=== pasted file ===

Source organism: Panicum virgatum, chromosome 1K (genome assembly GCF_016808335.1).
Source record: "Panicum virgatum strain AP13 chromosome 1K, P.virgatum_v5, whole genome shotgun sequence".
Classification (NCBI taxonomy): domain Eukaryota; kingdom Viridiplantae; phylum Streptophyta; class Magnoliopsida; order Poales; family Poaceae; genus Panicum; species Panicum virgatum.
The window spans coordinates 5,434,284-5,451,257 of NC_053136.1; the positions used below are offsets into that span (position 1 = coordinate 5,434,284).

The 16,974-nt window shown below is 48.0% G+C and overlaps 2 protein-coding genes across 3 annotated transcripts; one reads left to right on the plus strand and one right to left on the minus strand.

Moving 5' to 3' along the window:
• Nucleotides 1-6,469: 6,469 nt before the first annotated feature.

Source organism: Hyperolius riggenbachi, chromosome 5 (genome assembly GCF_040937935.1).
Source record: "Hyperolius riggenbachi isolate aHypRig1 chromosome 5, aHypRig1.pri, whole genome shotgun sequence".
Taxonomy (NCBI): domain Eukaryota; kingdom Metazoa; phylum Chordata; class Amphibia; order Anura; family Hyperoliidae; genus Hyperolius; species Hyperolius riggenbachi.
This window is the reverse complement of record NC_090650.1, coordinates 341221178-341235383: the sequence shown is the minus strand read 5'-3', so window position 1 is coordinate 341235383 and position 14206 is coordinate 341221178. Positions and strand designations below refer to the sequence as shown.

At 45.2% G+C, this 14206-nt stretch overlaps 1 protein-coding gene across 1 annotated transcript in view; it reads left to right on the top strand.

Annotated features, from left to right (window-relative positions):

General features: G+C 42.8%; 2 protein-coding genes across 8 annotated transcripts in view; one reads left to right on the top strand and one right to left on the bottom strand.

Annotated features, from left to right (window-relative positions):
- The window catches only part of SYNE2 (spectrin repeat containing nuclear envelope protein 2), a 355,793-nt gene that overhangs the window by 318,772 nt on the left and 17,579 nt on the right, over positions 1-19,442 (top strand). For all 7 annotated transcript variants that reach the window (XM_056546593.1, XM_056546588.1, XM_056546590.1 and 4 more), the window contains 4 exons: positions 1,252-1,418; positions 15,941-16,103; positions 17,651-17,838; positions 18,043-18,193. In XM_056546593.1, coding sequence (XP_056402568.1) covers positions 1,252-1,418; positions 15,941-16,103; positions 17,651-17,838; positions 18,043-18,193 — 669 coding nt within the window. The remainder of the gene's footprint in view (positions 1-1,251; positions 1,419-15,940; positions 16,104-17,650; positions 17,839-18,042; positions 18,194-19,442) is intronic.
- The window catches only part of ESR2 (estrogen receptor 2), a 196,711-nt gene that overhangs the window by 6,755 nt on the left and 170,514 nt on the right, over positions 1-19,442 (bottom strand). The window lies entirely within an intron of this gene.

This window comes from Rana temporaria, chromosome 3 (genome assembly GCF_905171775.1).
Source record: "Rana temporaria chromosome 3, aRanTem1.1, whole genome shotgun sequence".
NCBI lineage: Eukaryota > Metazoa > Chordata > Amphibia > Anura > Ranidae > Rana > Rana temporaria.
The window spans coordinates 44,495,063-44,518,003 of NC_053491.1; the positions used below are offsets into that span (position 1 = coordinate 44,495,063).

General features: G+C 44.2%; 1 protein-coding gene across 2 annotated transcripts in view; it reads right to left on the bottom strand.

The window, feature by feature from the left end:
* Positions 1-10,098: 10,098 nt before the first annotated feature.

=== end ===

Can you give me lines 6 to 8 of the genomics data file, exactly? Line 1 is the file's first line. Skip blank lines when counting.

Moving 5' to 3' along the window:
• Nucleotides 1-6,469: 6,469 nt before the first annotated feature.

Source organism: Hyperolius riggenbachi, chromosome 5 (genome assembly GCF_040937935.1).